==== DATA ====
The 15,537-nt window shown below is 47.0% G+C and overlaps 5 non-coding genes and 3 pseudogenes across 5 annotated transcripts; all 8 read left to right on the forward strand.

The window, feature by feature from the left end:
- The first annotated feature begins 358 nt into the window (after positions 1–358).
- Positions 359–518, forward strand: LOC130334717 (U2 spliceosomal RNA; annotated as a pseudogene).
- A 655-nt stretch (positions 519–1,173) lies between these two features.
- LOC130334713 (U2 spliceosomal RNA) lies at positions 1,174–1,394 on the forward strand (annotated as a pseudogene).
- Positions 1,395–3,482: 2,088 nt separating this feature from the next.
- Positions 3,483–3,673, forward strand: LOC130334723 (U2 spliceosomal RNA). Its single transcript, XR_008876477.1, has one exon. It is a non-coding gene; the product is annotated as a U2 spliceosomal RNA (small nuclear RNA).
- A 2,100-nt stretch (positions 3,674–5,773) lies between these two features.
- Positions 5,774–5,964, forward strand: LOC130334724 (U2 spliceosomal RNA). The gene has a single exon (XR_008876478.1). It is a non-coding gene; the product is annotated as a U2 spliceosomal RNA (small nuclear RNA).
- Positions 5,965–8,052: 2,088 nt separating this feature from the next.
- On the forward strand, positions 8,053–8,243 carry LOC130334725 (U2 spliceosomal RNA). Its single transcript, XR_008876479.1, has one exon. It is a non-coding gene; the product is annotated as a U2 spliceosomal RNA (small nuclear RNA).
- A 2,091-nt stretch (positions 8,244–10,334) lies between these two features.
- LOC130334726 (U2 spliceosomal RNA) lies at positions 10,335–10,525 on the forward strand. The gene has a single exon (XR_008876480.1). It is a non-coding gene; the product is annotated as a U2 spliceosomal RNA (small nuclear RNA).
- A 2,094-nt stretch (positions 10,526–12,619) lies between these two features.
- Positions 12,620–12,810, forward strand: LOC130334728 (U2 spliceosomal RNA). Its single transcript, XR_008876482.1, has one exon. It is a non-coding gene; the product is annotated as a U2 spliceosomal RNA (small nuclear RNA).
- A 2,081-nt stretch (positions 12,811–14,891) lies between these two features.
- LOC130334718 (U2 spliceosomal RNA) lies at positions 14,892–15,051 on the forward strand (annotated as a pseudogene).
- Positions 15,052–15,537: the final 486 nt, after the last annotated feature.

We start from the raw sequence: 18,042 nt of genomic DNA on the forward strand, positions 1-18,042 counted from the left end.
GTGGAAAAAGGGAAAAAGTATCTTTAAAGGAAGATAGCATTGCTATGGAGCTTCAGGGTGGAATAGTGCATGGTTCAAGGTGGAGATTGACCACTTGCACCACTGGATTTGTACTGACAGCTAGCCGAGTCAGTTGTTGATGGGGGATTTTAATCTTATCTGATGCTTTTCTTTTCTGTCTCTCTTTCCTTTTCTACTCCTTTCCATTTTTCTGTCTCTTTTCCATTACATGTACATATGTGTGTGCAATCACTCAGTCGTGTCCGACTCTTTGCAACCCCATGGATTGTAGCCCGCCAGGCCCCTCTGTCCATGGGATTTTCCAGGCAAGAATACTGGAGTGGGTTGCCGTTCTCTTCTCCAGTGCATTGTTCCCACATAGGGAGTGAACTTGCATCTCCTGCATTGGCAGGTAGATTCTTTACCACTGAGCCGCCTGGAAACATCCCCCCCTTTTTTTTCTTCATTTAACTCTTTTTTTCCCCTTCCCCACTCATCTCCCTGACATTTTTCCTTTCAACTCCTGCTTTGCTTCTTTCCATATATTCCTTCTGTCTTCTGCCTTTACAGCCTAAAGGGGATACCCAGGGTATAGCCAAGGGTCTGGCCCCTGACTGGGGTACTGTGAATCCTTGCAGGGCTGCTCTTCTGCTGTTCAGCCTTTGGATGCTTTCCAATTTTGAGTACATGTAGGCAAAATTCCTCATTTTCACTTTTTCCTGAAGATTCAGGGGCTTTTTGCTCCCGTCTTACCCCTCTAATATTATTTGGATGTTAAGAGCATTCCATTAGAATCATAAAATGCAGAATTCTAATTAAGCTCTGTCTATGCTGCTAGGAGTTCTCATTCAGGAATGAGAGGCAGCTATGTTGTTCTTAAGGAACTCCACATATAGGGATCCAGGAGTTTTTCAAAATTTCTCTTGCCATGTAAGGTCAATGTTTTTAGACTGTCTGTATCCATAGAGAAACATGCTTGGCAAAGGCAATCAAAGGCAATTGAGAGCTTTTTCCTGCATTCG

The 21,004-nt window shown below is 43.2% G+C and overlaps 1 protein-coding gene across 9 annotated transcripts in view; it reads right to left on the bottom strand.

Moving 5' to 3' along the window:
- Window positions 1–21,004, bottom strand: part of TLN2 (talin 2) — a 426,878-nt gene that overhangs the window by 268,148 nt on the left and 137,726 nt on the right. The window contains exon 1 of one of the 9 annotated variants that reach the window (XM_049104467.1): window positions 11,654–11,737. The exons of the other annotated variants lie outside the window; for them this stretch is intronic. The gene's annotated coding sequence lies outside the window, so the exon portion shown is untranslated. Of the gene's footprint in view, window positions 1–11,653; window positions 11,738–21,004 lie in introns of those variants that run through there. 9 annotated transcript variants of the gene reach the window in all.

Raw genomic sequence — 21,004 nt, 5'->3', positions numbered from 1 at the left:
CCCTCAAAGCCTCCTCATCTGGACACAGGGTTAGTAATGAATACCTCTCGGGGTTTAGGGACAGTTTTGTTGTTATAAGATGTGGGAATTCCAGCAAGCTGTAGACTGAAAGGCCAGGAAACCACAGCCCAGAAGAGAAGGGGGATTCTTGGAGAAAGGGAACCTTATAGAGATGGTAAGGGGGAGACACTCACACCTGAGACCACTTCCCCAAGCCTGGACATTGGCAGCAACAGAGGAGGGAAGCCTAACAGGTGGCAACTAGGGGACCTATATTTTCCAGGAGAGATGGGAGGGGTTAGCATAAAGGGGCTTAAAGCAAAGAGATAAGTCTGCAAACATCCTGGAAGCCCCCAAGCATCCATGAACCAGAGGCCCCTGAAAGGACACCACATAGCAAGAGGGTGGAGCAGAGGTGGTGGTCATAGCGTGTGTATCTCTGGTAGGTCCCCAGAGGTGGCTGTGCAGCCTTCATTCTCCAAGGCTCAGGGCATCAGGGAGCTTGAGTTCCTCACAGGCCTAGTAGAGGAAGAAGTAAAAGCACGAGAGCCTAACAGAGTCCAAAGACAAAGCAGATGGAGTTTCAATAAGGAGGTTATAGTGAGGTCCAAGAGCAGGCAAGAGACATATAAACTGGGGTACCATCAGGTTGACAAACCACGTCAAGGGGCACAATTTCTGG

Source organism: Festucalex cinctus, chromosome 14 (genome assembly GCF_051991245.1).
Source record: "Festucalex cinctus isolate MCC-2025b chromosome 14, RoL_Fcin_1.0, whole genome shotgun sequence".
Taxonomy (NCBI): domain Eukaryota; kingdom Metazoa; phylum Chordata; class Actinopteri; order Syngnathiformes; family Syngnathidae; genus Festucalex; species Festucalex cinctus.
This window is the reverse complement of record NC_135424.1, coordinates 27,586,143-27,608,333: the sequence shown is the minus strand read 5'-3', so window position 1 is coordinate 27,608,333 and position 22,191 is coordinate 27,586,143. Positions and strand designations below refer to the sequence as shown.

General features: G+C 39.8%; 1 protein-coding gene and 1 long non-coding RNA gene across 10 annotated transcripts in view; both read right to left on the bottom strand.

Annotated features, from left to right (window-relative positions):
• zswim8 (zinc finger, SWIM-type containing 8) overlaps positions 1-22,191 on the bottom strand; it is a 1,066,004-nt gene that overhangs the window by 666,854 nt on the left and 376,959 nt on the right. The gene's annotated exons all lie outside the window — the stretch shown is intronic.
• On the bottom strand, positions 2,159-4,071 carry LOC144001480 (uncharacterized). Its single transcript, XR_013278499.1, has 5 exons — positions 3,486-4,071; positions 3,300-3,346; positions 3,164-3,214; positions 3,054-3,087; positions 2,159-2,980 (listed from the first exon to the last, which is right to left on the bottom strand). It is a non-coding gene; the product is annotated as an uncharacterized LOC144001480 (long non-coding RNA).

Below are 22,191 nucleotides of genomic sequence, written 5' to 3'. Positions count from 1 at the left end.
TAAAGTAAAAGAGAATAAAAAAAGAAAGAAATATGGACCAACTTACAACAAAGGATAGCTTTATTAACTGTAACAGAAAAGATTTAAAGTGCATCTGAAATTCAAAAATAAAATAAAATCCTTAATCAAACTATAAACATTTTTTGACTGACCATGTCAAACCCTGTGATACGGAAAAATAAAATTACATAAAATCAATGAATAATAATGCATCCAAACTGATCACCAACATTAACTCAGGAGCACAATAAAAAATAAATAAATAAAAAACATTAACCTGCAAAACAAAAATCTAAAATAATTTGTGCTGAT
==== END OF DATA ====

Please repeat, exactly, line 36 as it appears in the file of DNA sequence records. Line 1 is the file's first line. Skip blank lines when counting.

TAAAGTAAAAGAGAATAAAAAAAGAAAGAAATATGGACCAACTTACAACAAAGGATAGCTTTATTAACTGTAACAGAAAAGATTTAAAGTGCATCTGAAATTCAAAAATAAAATAAAATCCTTAATCAAACTATAAACATTTTTTGACTGACCATGTCAAACCCTGTGATACGGAAAAATAAAATTACATAAAATCAATGAATAATAATGCATCCAAACTGATCACCAACATTAACTCAGGAGCACAATAAAAAATAAATAAATAAAAAACATTAACCTGCAAAACAAAAATCTAAAATAATTTGTGCTGAT